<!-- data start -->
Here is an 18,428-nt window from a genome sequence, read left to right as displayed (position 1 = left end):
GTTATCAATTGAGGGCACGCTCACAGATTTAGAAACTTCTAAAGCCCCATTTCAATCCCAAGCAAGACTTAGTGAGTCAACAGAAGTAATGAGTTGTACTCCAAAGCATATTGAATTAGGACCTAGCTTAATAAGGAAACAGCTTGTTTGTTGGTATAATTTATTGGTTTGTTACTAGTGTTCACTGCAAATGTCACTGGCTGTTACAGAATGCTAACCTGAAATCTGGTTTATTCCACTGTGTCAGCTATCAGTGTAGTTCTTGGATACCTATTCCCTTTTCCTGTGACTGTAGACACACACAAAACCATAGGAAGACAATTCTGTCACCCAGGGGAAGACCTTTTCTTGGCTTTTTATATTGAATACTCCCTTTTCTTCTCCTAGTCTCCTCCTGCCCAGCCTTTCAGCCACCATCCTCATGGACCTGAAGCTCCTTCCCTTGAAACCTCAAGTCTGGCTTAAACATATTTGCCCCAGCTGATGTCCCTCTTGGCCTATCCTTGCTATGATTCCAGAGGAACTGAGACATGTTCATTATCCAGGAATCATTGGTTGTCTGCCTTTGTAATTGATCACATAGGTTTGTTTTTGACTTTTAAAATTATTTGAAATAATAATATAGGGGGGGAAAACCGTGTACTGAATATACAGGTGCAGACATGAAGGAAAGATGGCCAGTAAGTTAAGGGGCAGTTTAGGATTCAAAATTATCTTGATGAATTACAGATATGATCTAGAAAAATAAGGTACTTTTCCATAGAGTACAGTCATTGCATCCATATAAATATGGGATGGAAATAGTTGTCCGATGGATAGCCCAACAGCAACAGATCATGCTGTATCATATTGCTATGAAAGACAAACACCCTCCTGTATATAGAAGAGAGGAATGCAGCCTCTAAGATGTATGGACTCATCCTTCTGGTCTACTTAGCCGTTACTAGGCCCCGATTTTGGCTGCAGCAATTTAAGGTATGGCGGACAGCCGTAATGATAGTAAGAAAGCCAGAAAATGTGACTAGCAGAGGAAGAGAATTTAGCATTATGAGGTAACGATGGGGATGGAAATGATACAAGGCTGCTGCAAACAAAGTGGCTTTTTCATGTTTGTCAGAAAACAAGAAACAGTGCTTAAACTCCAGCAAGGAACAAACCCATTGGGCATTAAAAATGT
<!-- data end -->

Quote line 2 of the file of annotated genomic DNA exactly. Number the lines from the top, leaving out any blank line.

GTTATCAATTGAGGGCACGCTCACAGATTTAGAAACTTCTAAAGCCCCATTTCAATCCCAAGCAAGACTTAGTGAGTCAACAGAAGTAATGAGTTGTACTCCAAAGCATATTGAATTAGGACCTAGCTTAATAAGGAAACAGCTTGTTTGTTGGTATAATTTATTGGTTTGTTACTAGTGTTCACTGCAAATGTCACTGGCTGTTACAGAATGCTAACCTGAAATCTGGTTTATTCCACTGTGTCAGCTATCAGTGTAGTTCTTGGATACCTATTCCCTTTTCCTGTGACTGTAGACACACACAAAACCATAGGAAGACAATTCTGTCACCCAGGGGAAGACCTTTTCTTGGCTTTTTATATTGAATACTCCCTTTTCTTCTCCTAGTCTCCTCCTGCCCAGCCTTTCAGCCACCATCCTCATGGACCTGAAGCTCCTTCCCTTGAAACCTCAAGTCTGGCTTAAACATATTTGCCCCAGCTGATGTCCCTCTTGGCCTATCCTTGCTATGATTCCAGAGGAACTGAGACATGTTCATTATCCAGGAATCATTGGTTGTCTGCCTTTGTAATTGATCACATAGGTTTGTTTTTGACTTTTAAAATTATTTGAAATAATAATATAGGGGGGGAAAACCGTGTACTGAATATACAGGTGCAGACATGAAGGAAAGATGGCCAGTAAGTTAAGGGGCAGTTTAGGATTCAAAATTATCTTGATGAATTACAGATATGATCTAGAAAAATAAGGTACTTTTCCATAGAGTACAGTCATTGCATCCATATAAATATGGGATGGAAATAGTTGTCCGATGGATAGCCCAACAGCAACAGATCATGCTGTATCATATTGCTATGAAAGACAAACACCCTCCTGTATATAGAAGAGAGGAATGCAGCCTCTAAGATGTATGGACTCATCCTTCTGGTCTACTTAGCCGTTACTAGGCCCCGATTTTGGCTGCAGCAATTTAAGGTATGGCGGACAGCCGTAATGATAGTAAGAAAGCCAGAAAATGTGACTAGCAGAGGAAGAGAATTTAGCATTATGAGGTAACGATGGGGATGGAAATGATACAAGGCTGCTGCAAACAAAGTGGCTTTTTCATGTTTGTCAGAAAACAAGAAACAGTGCTTAAACTCCAGCAAGGAACAAACCCATTGGGCATTAAAAATGT